Miranda is in love with Charles's friend, Sir George Airy, though she pretends to dote on her guardian in order to humor him. Into this web of affections walks Marplot, a well-meaning but bungling gentleman who seems to mangle everything he touches. "Lord, Lord, how little Curiosity some People have," Marplot says, adding just in case we didn't get the title's reference: "Now my chief Pleasure lies in knowing every Body's Business."

Just as Hamlet must by indirections find directions out, Miranda must sometimes say the opposite of what she means in order to get what she wants. In Act III, she connives a way to make Marplot unwittingly set up a tryst with her lover, Sir George, saying, "advise him to keep from the Garden Gate on the left Hand; for if he dares to saunter there, about the Hour of Eight, as he used to do, he shall be saluted with a Pistol or a Blunderbuss." George has never met her at this gate, but now he knows not only which gate to find her at, but also at which hour to come!

Poor Marplot never catches on, and when Miranda later hides George behind a chimney-board, pretending she is keeping a pet monkey, the busy-body announces that he's a crack monkey trainer. Marplot later complains he never could have guessed Miranda was engaging in a deception. "Who cou'd divine your Meaning, when you talk'd of a Blunderbuss, who thought of a Rendevous?" he asks, "and when you talk'd of a Monkey, who the Devil dreamt of Sir George?" Miranda replies that this just proves he has no knowledge of women, since he "can't reconcile Contradictions."

The fifth act shows the young people at last outmaneuvering parents and guardians. George dresses as a Spaniard to hoodwink Sir Jealous, and Miranda uses the promise to marry Sir Francis to get control over her estate and a license to marry George. What makes the play stand out, however, is not the mechanisms of its plot, but the insights of its heroine, Miranda. In the last act, she reflects:

Now to avoid the Impertinence and Roguery of an old Man, I have thrown my self into the Extravagance of a young one; if he shou'd despise, slight or use me ill, there's no Remedy from a Husband, but the Grave; and that's a terrible Sanctuary to one of my Age and Constitution.

The brief soliloquy isn't enough to spoil the mood of the play's silly ending, but it does provide some depth lacking in other plays of the period. Perhaps this is what helped The Busie Body to become one of the top comedies of the eighteenth century.

Wednesday, April 21, 2021

Notes from Chuck Berst

Bernard Shaw scholars tend to be a generous lot. When I first went to the Comparative Drama Conference, folks from the International Shaw Society made me feel quite at home, and they have continued to be welcoming as I've met up with them at subsequent conferences.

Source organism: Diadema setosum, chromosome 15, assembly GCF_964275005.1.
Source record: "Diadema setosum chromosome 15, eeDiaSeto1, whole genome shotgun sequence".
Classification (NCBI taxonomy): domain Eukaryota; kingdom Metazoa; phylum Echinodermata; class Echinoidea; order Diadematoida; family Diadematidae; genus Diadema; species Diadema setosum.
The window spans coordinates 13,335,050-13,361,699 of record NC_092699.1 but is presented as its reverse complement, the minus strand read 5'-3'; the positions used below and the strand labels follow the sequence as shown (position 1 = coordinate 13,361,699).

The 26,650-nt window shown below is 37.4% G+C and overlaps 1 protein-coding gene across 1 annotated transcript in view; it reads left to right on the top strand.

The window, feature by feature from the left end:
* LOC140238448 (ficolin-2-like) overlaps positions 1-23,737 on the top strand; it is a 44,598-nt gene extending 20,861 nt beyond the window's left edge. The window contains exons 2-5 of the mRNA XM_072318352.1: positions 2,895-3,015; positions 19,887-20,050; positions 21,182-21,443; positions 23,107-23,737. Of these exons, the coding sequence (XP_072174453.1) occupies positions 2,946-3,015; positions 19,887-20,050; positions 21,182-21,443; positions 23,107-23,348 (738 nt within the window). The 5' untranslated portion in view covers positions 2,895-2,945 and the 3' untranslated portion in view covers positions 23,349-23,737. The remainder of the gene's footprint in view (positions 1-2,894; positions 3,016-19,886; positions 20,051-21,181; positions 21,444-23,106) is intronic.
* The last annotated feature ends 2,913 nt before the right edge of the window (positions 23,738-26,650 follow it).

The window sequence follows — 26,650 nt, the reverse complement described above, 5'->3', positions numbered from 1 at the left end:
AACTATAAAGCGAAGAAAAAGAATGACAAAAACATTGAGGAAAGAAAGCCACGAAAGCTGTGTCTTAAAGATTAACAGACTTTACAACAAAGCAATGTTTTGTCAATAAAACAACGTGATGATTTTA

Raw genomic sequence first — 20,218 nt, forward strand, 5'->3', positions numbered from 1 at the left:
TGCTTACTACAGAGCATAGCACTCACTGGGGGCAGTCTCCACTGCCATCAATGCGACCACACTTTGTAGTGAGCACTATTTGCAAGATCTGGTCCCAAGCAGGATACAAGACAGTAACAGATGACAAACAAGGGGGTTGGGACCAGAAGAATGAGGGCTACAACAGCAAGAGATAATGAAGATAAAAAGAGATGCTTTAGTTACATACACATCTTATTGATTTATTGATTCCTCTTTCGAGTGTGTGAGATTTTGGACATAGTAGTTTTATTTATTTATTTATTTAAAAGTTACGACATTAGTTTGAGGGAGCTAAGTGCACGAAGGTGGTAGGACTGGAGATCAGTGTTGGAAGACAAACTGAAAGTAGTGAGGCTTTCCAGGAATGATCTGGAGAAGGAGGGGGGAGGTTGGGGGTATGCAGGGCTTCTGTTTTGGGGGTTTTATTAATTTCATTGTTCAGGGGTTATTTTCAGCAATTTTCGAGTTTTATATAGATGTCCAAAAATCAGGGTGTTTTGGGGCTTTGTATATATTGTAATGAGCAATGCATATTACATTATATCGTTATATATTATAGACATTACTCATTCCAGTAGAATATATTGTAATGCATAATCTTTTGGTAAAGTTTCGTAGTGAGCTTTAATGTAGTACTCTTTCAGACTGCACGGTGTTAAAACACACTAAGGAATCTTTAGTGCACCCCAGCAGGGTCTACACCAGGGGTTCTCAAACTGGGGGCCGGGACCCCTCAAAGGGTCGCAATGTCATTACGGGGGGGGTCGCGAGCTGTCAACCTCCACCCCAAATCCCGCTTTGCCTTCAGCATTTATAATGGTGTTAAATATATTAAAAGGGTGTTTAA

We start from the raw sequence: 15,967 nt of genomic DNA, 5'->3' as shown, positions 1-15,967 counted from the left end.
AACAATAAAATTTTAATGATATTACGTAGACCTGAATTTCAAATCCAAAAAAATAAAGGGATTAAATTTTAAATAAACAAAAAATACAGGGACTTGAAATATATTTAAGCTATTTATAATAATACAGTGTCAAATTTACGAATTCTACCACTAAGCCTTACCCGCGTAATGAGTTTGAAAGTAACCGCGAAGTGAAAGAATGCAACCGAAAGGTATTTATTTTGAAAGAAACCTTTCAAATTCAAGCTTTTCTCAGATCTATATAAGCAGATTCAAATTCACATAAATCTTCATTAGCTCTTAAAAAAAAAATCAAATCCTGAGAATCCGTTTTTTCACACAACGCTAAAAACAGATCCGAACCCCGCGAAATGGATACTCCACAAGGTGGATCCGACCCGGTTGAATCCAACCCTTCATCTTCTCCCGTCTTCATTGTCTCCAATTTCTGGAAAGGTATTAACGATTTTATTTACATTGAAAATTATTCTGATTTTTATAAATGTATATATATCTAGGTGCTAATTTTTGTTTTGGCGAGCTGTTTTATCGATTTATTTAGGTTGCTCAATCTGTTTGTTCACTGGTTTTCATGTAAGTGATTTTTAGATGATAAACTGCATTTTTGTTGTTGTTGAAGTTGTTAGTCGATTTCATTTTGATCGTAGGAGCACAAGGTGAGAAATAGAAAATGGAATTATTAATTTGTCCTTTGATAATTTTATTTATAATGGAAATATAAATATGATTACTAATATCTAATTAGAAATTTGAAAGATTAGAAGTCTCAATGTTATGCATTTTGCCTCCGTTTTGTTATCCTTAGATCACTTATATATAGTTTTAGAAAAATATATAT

When the Shaw scholar Chuck Berst passed away in 2019, it was a great loss. His wife Roelina, however, has tried to pass on his large collection of books about Shaw, and generously offered to send me the Constable & Co. collection of the great dramatist's works. One thousand and twenty-five copies of the 32-volume set were printed in 1931, and they are a treasure.

In the past, I have always checked out individual volumes of the Constable & Co. set from the library when I needed them. Unfortunately, libraries have been declared "non-essential" for more than a year now, so I was excited to receive the books. Even better, Roelina left in place the bookmarks where Chuck noted passages of particular interest. I've been going through them, trying to glean what I could from his insights.

One volume of Shaw's writing, Pen Portraits and Reviews, had quite a few passages flagged. The first one was a book review called "The Old Revolutionist and the New Revolution" which Shaw published in The Nation in 1921. Though actually about a book by H.M. Hyndman, the article is more interesting for what it says about the novelist H.G. Wells, a long-time associate of Shaw who had joined him in championing Socialism.

Another book mark, labelled "Terry" in an underlined fashion, marks an interesting comment on the actress Ellen Terry, who "has always been adored by painters." That is certainly true, and John Singer Sargent's 1889 portrait of her as Lady Macbeth has frequently been reproduced in prints and postcards (of few of which I might own). Shaw admits that he wanted Terry to perform his own plays and implies that he wrote Captain Brassbound's Conversion for her. Chuck marked in the margins where Shaw acknowledged that the description of the heroine of The Man of Destiny was "simply a description of Ellen Terry."

Shaw's contribution to a memoir on the journalist H.W. Massingham was also marked, but I was more interested in a flagged article called "Shaming the Devil about Shelley." The first article I published on Shaw had to do with the influence Percy Shelley's play The Cenci had on Shaw's early work. Shelley had anticipated Shaw's vision of the "life force" he worshipped, or at least Shaw thought so when he wrote "there never was a man with so abiding and full a consciousness of the omnipresence of a living force, manifesting itself here in the germination and growth of a tree, there in the organization of a poet's brain."

The final bookmark in the volume is for a published letter Shaw wrote about fellow Irish dramatist Oscar Wilde. Each slip of paper was illuminating for me, and I look forward to exploring some of the other marked passages in the set.

Friday, April 9, 2021

Lanford Wilson Semifinalist

I just received word that my new play The Silver Tureen was a semifinalist for the Lanford Wilson New American Play Festival.

Unfortunately, the play was not chosen as one of the five official selections for the festival. Still, it's nice to be recognized, and I hope the piece will get picked up by another theatre in the future.